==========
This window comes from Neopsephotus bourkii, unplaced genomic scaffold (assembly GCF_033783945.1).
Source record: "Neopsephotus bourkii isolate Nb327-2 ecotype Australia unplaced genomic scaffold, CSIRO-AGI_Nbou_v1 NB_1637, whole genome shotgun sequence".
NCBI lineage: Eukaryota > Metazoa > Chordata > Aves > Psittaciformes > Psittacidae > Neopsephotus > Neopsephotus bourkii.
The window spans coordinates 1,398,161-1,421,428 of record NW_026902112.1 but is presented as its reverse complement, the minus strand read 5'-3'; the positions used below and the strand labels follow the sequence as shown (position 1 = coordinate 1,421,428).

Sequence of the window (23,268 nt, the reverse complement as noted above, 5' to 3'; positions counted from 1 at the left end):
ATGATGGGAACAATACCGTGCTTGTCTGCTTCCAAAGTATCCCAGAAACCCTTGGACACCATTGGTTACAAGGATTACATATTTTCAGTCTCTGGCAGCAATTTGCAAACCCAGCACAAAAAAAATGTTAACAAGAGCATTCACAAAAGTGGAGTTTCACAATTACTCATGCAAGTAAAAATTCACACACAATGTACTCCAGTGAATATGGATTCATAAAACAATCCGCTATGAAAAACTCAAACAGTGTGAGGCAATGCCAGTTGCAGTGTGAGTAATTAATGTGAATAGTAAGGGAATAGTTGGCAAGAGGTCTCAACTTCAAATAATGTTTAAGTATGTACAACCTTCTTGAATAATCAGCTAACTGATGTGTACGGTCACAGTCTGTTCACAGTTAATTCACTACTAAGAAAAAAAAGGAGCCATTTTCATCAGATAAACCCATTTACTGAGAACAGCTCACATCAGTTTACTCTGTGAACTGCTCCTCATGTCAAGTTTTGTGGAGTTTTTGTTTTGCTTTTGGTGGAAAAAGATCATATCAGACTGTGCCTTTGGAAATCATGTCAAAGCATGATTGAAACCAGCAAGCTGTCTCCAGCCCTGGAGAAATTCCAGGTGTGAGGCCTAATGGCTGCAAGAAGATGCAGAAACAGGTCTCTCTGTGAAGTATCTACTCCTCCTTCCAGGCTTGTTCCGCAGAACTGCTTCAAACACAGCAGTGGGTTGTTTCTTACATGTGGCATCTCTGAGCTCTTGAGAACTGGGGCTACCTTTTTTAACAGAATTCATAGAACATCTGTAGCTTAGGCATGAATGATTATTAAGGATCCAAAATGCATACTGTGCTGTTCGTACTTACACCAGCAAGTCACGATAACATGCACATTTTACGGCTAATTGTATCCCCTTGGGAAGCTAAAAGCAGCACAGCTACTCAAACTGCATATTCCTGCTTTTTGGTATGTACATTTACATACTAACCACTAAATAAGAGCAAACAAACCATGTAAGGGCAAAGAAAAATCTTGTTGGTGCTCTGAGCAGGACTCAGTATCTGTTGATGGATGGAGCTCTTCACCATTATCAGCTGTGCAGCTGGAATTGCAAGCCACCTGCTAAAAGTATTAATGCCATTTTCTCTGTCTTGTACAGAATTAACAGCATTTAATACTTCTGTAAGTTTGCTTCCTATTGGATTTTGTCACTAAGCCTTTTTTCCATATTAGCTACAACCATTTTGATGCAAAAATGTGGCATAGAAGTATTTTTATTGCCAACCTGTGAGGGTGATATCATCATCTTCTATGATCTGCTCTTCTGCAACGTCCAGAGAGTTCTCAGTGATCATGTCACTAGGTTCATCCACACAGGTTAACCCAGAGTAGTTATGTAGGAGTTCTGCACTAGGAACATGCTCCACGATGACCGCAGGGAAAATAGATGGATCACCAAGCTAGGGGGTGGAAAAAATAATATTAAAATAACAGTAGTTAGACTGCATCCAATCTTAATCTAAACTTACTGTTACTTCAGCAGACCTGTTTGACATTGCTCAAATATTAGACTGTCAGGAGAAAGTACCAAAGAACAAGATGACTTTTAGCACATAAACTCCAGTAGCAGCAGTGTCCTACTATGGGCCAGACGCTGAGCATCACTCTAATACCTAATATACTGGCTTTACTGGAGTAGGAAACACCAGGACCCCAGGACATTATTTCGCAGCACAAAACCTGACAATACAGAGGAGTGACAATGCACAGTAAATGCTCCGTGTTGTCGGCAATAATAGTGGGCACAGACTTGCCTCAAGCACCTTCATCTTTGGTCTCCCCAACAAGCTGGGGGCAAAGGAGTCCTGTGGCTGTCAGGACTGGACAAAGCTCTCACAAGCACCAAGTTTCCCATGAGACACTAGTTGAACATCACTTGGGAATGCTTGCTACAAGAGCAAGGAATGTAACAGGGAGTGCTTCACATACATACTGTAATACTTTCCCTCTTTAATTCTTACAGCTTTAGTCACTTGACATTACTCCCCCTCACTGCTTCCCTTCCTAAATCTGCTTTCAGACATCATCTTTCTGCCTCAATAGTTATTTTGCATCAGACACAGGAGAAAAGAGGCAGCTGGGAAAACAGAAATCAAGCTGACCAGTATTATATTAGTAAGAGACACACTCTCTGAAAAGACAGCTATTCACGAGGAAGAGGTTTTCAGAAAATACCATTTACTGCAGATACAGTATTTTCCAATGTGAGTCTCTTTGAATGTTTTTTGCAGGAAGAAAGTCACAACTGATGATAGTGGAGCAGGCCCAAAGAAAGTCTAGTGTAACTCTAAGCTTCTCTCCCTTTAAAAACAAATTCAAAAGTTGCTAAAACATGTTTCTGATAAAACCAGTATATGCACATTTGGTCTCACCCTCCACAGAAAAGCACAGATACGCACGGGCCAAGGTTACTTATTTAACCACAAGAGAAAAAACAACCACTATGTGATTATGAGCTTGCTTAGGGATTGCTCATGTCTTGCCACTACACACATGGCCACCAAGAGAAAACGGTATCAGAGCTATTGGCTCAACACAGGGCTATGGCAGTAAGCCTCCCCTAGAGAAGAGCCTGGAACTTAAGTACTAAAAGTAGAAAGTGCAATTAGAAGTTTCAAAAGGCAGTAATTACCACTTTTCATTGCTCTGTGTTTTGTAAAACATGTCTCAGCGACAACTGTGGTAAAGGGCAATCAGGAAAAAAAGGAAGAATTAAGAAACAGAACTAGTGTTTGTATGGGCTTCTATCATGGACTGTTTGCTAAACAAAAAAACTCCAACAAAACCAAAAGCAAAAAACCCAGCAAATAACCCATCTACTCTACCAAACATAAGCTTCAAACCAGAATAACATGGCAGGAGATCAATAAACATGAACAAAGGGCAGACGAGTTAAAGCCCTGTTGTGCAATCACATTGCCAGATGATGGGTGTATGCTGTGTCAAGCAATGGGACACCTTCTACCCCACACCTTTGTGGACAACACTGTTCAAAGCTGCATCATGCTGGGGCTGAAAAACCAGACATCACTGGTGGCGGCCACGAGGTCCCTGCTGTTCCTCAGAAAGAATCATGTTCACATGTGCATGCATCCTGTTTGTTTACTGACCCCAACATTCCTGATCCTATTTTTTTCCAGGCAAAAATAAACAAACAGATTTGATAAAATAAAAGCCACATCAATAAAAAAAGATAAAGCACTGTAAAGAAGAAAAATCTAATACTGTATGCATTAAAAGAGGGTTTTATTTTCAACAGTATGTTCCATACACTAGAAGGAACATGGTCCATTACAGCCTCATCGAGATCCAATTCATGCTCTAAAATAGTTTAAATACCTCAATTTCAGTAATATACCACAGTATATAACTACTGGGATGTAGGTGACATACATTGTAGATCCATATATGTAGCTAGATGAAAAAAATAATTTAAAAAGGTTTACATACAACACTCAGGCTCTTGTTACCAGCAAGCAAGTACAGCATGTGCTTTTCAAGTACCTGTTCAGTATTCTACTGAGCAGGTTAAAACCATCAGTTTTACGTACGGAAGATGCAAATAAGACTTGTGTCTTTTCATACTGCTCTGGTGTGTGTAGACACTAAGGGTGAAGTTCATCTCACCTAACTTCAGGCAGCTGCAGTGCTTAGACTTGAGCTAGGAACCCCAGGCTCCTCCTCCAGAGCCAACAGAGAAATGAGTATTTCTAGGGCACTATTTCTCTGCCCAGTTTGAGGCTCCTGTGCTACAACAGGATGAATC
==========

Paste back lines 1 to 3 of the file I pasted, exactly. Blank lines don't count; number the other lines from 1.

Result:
This window comes from Neopsephotus bourkii, unplaced genomic scaffold (assembly GCF_033783945.1).
Source record: "Neopsephotus bourkii isolate Nb327-2 ecotype Australia unplaced genomic scaffold, CSIRO-AGI_Nbou_v1 NB_1637, whole genome shotgun sequence".
NCBI lineage: Eukaryota > Metazoa > Chordata > Aves > Psittaciformes > Psittacidae > Neopsephotus > Neopsephotus bourkii.